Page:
Earlier this year, the World Health Organization (WHO) announced plans to rename monkeypox. This was due to complaints that the old name was associated with racist and stigmatizing language. In August, WHO launched a global crowdsourcing process to find a new name for the disease. They invited experts, government authorities and the general public to submit suggestions. Eventually, more than 200 proposals were received and reviewed.
The WHO announced a change to the name of monkeypox on Monday. The new name will be mpox, and mpox will become the official term in the International Classification of Diseases (ICD), the global standard for health data.
WHO consulted experts from around the world and held meetings with officials in 45 countries. They considered scientific adequacy and pronounceability, as well as the ease of retrieval of historical scientific information. They also considered whether it was possible to make the new name more accessible to people from different languages. In addition, the organization considered the extent of usage of the old name.
The name of monkeypox was given to the virus after it was discovered in 1958 in captive monkeys. It was later discovered that the virus could spread to humans. The virus was mostly found in rodents and other non-human primates, but it could also be found in humans. The virus causes painful rashes, fevers and lesions. It can be prevented with a vaccine. However, it rarely causes fatalities. The disease is most common in Africa, where it is commonly transmitted by direct contact with wild animals. It can be prevented by avoiding contact with infected people. The symptoms of monkeypox usually begin as a mild fever, but it can progress to more serious conditions. Some people who contract monkeypox have high fevers and painful lesions. It is recommended that people cover the rash until it heals. It is also important to isolate those who are infected until their symptoms improve.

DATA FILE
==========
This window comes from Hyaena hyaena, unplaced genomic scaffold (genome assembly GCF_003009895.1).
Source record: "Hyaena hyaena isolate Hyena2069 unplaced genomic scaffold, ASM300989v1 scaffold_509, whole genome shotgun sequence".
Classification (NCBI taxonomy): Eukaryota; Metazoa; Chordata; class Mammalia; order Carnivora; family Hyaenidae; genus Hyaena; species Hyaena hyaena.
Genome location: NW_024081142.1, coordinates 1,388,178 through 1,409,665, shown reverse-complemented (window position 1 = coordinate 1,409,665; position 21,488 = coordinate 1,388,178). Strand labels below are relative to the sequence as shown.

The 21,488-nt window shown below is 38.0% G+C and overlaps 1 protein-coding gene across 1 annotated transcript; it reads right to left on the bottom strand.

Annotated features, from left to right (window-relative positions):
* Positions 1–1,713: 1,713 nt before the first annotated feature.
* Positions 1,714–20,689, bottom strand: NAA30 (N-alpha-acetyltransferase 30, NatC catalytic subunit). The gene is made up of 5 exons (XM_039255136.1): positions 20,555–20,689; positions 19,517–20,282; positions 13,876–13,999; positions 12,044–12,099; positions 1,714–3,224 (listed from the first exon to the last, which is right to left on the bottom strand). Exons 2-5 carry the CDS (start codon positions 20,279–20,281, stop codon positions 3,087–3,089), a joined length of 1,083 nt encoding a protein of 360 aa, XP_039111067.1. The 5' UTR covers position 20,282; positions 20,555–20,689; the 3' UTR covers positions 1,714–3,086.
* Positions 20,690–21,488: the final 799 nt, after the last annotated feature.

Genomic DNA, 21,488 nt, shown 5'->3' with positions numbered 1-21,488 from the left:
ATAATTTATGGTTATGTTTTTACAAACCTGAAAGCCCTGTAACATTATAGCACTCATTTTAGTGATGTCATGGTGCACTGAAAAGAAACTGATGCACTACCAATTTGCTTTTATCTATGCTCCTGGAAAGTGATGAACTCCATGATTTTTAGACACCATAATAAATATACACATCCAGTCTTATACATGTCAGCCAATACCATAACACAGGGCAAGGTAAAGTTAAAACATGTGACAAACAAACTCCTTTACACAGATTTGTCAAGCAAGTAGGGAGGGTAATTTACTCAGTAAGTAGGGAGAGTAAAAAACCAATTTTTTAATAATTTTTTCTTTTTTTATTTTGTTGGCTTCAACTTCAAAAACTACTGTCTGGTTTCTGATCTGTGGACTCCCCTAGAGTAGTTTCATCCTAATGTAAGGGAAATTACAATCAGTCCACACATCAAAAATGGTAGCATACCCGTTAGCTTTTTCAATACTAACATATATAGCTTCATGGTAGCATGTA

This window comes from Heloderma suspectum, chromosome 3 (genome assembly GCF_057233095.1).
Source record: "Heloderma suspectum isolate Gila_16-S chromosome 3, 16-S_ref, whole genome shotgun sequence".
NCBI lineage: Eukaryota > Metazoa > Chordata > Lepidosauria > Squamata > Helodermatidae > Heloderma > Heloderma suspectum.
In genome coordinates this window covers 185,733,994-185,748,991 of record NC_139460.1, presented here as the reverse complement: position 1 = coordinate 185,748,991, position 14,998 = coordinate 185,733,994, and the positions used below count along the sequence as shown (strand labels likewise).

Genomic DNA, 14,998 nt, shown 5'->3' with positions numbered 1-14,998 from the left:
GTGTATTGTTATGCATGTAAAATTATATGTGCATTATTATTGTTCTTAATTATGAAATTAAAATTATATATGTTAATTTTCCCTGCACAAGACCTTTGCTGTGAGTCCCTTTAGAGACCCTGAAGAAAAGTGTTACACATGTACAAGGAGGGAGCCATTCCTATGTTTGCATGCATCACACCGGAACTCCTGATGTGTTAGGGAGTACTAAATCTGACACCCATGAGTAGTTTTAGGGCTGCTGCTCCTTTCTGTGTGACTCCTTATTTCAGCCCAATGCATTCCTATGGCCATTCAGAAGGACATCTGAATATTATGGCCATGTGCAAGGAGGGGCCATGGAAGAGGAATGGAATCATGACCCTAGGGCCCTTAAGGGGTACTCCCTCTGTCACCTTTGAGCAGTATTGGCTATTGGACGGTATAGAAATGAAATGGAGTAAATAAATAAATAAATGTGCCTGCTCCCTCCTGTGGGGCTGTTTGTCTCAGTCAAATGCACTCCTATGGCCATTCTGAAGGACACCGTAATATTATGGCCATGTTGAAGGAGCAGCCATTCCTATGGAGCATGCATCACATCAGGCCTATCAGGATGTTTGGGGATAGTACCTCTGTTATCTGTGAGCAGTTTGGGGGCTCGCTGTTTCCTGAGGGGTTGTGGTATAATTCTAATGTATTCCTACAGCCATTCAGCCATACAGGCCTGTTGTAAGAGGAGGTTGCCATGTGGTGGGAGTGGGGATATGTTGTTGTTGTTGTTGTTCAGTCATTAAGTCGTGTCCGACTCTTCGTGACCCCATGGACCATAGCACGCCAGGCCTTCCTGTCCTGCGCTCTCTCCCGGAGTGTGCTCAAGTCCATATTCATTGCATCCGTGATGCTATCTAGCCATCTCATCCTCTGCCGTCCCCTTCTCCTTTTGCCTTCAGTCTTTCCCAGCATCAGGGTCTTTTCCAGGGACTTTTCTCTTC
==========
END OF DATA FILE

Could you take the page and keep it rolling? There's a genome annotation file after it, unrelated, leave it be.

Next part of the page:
A group of international scientists wrote a lengthy paper arguing for the change. The change was also backed by the United States and several other countries and bodies. However, a global health equity advocate has mixed feelings about the change. He said he hoped that it would help reduce the negative impacts of the new name. He said the name is associated with racist stereotypes about Africa. He also said he fears that renaming the disease could help perpetuate stigma.
The new name will be formally included in the next iteration of the ICD. It will be used for one year and then be phased out. It will remain searchable in the ICD. However, the original name of monkeypox will be phased out after one year.
The World Health Organization also consulted with U.S. officials, including Vice President Joe Biden. He said his administration has supported the change, and he has privately encouraged WHO leaders to follow the recommendation. In addition, some federal health officials have used the word “mpox” in meetings and presentations.